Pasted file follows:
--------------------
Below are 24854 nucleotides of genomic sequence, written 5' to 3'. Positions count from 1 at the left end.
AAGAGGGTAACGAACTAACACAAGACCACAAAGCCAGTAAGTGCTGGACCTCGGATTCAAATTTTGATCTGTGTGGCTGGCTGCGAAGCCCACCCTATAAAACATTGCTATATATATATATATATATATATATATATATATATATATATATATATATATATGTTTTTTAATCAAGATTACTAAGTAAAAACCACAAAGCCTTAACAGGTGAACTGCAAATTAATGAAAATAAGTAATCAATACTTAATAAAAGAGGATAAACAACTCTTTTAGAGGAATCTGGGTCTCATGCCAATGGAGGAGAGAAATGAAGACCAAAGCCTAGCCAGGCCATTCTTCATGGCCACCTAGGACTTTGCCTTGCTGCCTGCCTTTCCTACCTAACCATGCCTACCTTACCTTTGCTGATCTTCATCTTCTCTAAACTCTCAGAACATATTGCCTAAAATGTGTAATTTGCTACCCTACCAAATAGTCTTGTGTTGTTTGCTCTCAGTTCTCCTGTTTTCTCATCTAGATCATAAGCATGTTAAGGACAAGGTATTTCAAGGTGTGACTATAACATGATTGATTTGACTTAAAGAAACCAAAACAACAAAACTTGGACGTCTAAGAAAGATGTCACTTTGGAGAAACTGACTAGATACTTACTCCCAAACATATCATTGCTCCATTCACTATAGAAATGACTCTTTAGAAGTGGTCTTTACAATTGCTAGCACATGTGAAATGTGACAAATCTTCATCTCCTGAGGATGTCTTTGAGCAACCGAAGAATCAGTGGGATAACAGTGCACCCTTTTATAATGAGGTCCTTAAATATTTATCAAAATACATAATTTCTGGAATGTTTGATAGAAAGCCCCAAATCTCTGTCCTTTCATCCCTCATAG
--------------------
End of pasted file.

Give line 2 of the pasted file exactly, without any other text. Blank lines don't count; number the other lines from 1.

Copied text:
AAGAGGGTAACGAACTAACACAAGACCACAAAGCCAGTAAGTGCTGGACCTCGGATTCAAATTTTGATCTGTGTGGCTGGCTGCGAAGCCCACCCTATAAAACATTGCTATATATATATATATATATATATATATATATATATATATATATATATATATATGTTTTTTAATCAAGATTACTAAGTAAAAACCACAAAGCCTTAACAGGTGAACTGCAAATTAATGAAAATAAGTAATCAATACTTAATAAAAGAGGATAAACAACTCTTTTAGAGGAATCTGGGTCTCATGCCAATGGAGGAGAGAAATGAAGACCAAAGCCTAGCCAGGCCATTCTTCATGGCCACCTAGGACTTTGCCTTGCTGCCTGCCTTTCCTACCTAACCATGCCTACCTTACCTTTGCTGATCTTCATCTTCTCTAAACTCTCAGAACATATTGCCTAAAATGTGTAATTTGCTACCCTACCAAATAGTCTTGTGTTGTTTGCTCTCAGTTCTCCTGTTTTCTCATCTAGATCATAAGCATGTTAAGGACAAGGTATTTCAAGGTGTGACTATAACATGATTGATTTGACTTAAAGAAACCAAAACAACAAAACTTGGACGTCTAAGAAAGATGTCACTTTGGAGAAACTGACTAGATACTTACTCCCAAACATATCATTGCTCCATTCACTATAGAAATGACTCTTTAGAAGTGGTCTTTACAATTGCTAGCACATGTGAAATGTGACAAATCTTCATCTCCTGAGGATGTCTTTGAGCAACCGAAGAATCAGTGGGATAACAGTGCACCCTTTTATAATGAGGTCCTTAAATATTTATCAAAATACATAATTTCTGGAATGTTTGATAGAAAGCCCCAAATCTCTGTCCTTTCATCCCTCATAG